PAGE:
A number of times in my life, I’ve been in that situation where you can smell violence an instant away and you have to make a terrifying fight-or-flight decision. Sometimes, when you know that there’s no reasoning with someone, when you can feel the violence about to erupt, you have to make the decision to throw the first punch, or be clobbered. Unless you’ve got ice water in your veins, this is about the worst feeling you can have, and very hard to describe. You’re operating on the reptilian brain. In those true fight-or-flight moments, your bowels loosen. Terror nearly paralyzes you, and you go into a state of near unconsciousness. It’s terrible. Absolutely terrible.
Was I “manning up” when I threw that punch? When I stumbled back to my apartment covered in blood, was I the image of manhood? Is the gnarled bone under my left eye a mark of manly honor? These days, free from the anger of my late teens and early 20s, I see violence as essentially an expression of weakness, not strength. I see being a man as having strength of character, not strength of will.
Now You're a Man
The very memory of those experiences make me furious when people use the phrase “man up.” Do you really want to calibrate “manhood” to toughness and grit? If so, you prepared to settle the question with your hands? If not, you don’t get to tell anyone to “man up.” Why do we want to resurrect a discredited and dangerous conception of “manhood” that celebrates the worst in human nature as a way to goad someone. It insults the millions of people who would give anything to escape from this very condition of violence or even intimidation as conflict resolution.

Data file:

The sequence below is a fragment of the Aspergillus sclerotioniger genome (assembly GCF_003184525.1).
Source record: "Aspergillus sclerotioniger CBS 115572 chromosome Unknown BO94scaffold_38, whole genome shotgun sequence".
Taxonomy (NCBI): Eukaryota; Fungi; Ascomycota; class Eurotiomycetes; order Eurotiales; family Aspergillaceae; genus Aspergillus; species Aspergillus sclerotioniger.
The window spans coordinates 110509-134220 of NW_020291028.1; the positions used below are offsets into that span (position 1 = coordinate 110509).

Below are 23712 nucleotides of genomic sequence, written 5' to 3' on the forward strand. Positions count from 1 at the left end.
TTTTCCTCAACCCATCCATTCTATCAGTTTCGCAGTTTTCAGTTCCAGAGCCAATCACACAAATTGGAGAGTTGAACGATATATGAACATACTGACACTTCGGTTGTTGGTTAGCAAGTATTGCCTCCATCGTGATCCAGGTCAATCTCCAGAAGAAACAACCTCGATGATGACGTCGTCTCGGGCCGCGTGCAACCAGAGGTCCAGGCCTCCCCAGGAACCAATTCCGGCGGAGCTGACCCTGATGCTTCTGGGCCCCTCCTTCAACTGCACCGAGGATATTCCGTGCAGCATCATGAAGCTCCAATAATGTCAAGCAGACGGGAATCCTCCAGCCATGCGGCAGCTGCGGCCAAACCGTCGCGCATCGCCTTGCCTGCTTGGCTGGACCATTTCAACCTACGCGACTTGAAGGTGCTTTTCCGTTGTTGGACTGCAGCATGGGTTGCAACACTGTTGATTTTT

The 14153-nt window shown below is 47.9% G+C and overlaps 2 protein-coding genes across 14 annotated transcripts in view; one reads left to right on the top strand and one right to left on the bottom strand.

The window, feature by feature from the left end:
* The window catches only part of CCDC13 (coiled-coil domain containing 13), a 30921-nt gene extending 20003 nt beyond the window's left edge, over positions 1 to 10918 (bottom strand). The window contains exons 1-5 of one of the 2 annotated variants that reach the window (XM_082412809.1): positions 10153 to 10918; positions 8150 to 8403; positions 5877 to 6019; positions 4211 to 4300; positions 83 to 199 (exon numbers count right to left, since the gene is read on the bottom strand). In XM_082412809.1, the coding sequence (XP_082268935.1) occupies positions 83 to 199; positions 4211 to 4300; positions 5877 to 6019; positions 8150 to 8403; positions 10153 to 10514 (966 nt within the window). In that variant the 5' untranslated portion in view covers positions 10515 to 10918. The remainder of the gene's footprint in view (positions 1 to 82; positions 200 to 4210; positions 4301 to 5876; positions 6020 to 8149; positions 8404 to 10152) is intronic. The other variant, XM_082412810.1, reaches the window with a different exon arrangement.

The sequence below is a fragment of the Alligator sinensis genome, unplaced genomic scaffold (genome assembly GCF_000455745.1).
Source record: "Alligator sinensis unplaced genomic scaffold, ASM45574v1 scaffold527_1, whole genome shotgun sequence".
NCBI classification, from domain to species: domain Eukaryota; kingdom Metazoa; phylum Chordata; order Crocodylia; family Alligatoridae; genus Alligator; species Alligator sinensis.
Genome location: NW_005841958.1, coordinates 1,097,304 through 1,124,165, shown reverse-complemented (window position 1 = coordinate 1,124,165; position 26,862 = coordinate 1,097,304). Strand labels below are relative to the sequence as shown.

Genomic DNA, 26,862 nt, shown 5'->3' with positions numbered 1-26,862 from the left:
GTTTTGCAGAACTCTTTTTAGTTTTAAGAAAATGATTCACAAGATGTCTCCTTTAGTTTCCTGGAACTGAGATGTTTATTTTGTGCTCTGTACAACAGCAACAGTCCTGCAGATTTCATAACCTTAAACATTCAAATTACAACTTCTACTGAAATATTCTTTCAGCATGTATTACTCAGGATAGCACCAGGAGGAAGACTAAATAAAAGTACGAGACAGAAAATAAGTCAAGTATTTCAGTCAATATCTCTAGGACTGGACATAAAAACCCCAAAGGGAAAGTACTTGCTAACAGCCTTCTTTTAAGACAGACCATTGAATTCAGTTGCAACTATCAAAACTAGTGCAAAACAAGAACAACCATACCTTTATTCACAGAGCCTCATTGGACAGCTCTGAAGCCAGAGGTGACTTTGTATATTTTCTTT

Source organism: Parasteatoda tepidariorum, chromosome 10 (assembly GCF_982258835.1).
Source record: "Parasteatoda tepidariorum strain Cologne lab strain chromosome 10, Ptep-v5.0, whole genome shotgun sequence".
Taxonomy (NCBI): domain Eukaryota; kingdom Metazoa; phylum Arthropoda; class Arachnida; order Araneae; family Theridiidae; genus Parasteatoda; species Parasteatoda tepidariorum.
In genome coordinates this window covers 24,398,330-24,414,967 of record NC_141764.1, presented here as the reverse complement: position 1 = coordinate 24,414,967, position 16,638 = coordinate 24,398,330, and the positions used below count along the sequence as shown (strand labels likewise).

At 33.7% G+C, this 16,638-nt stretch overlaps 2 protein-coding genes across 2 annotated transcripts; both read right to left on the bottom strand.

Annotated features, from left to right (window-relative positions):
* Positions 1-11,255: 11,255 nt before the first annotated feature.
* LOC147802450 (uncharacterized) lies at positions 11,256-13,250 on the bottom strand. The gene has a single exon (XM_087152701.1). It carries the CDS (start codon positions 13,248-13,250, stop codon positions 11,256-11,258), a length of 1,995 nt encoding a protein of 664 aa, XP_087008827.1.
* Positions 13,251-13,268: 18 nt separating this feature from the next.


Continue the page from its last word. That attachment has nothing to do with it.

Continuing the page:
I moved out of my parents’ house when I was 17. I’m 29. In the 12 years I’ve lived on my own, I’ve basically supported myself, worked jobs that entailed cleaning toilets, sweeping warehouses, stuffing envelopes. I paid my bills, sometimes by hook and crook. I traveled. I got an education, worked myself into a profession that paid me well, returned to school to get a post-graduate degree. That entire time, I pursued individual projects and areas of inquiry. I’m cultured enough to know all the culture I don’t know. My apartment is stuffed with books and movies and art. It’s messy, sure. I dream of a life with a woman who will be my partner-in-crime, whose mind and strength of character I can respect, admire, and adore. I have an occasionally embarrassing weakness for small animals and babies.
I’m also single. I download movies and obsess over stand up comedy. I hate doing dishes. I spent, cumulatively, at least a full two weeks last year beating Super Mario Galaxy and New Super Mario Brothers Wii, and starting Super Mario Galaxy 2. I wear t-shirts and order out more than I cook. I occasionally drink to excess, among other indulgences, and I have no interest in fine clothes or expensive matching furniture. I don’t give much thought to how my apartment is decorated, except to make sure its comfortable for my guests and conducive to rest and relaxation.
Am I a man?
Are We Not Men?
Today, I’m in a bit of a panic over this question because a woman named Kay S. Hymowitz knows what it means to be a man, and she’s very prepared to lecture me about it. Ms. Hymowitz never outright tells me what I need to do stop being a “guy” and start being a “man” but she sure knows what she doesn’t like, and its worth quoting at length: